A team of scientists from Brazil has developed a smartphone-endoscope device application that can help neurosurgeons perform intricate surgeries.
According to the research team, the new device is efficient, cost-effective and could also be used as a learning tool for less experienced neurosurgeons.
“The most interesting aspect of this project was that our initial goal was to reduce the cost of the neuroendoscopic video set, but, in the end, we came across a new, more intuitive and fluid method of performing these procedures,” Dr. Mauricio Mandel, from the Division of Neurosurgery, Hospital das Clínicas of University of São Paulo Medical School; and Hospital Israelita Albert Einstein, São Paulo, Brazil, said in a statement.
Neuroendoscopy is a minimally invasive neurosurgical procedure performed in select cases to correct hydrocephalus, remove tumors, treat vascular disease, and manage other disorders. Neuroendoscopic procedures generally result in less pain, shorter recovery times, and less scarring than craniotomy.
Surgeons insert a rigid or flexible neuroendoscope through a small incision in the skull, nose or roof of the mouth during surgery and moved on to the targeted surgical site in the brain, ventricles or subdural or subarachnoid spaces.
The neuroendoscope includes a light source that illuminates the surgical field, a lens for magnification and a camera that sends images to a nearby video monitor. The tool also contains channels and ports that the surgeons can insert and maneuver the endoscopic instruments and irrigate the surgical site.
The researchers used the new smartphone tool in a number of procedures including intraventricular procedures, such as treatment for hydrocephalus; vascular neurosurgery, such as aneurysm clipping or cavernoma resection; and emergency neurosurgery, such as evacuation of a subdural or intracranial hematoma.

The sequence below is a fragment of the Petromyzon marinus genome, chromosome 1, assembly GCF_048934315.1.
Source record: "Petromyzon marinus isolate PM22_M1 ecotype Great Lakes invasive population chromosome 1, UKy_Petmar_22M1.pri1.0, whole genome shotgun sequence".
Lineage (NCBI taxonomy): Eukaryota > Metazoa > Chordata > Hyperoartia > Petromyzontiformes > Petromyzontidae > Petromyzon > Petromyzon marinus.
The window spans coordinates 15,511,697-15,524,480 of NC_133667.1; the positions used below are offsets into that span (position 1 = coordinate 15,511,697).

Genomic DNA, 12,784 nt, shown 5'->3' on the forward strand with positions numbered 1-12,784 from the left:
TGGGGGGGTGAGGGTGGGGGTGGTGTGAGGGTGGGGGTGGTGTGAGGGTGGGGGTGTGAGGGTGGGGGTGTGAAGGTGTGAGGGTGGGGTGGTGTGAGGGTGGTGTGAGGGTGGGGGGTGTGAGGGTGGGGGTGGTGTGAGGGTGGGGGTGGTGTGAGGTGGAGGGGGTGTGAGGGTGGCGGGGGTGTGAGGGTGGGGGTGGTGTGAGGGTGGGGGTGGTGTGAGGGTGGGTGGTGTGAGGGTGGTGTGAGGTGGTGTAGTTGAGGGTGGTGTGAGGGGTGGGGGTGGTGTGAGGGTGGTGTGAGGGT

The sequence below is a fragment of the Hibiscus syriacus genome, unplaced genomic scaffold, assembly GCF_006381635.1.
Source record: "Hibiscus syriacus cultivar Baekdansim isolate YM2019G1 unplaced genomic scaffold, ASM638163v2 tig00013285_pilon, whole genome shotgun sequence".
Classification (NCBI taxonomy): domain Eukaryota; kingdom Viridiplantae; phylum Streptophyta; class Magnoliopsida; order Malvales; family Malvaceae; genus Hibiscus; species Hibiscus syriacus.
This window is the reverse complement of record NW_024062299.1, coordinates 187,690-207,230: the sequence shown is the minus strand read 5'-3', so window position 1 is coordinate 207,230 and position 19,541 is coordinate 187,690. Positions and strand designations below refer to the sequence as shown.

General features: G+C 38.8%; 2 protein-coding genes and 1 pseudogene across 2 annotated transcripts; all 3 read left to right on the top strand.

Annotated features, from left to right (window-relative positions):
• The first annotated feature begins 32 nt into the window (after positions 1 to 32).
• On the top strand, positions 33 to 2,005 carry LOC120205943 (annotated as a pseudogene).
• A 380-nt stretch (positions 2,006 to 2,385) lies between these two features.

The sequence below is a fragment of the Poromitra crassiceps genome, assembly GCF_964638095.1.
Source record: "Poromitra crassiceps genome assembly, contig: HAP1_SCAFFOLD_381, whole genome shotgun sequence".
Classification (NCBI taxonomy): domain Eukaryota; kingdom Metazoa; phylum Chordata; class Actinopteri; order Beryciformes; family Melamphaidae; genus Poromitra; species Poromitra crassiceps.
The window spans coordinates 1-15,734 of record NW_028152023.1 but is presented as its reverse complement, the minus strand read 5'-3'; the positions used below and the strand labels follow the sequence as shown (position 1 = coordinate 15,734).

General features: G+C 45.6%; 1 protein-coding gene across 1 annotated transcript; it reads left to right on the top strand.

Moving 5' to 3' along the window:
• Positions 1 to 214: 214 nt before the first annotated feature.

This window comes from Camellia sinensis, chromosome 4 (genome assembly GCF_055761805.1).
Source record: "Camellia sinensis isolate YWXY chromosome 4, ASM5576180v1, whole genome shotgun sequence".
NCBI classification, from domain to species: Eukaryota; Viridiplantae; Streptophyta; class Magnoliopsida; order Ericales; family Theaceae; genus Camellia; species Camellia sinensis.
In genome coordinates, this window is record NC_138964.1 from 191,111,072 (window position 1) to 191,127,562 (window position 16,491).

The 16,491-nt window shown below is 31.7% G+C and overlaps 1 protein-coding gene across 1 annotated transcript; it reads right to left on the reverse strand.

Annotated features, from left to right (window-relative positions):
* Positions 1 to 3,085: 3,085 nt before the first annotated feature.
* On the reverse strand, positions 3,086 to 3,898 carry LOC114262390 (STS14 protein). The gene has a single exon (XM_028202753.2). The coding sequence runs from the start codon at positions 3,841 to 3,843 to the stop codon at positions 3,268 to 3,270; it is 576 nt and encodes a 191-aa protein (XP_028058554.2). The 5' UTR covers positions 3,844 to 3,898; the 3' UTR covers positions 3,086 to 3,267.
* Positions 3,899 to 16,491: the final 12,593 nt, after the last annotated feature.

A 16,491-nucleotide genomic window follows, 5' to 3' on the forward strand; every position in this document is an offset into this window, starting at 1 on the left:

The team used the device—which was attached to the front of the neuroendoscope by means of an adapter— to perform minimally invasive surgeries on42 patients.
The primary surgeon focused directly on the phone screen in front of them, rather than off to one side where a video monitor normally stands.
The smartphone relayed images from the screen via Wi-Fi to a video monitor placed elsewhere in the operating room. The surgeons who used the smartphone device found the images to be sufficient to replace conventional methods.
The advantages cited by surgeons were numerous. For example, despite the smaller size of the screen, the high-definition images gave the surgeons an excellent view of the surgical site.
The smartphone camera supports real-time video acquisition, storage, and transmission through a variety of wireless technologies.
Surgeons can also manipulate the images in real time. Having a screen directly in front of a surgeon instead of off to the side offers the surgeon a more dynamic and intuitive approach to resection.
The study was published in the Journal of Neurosurgery.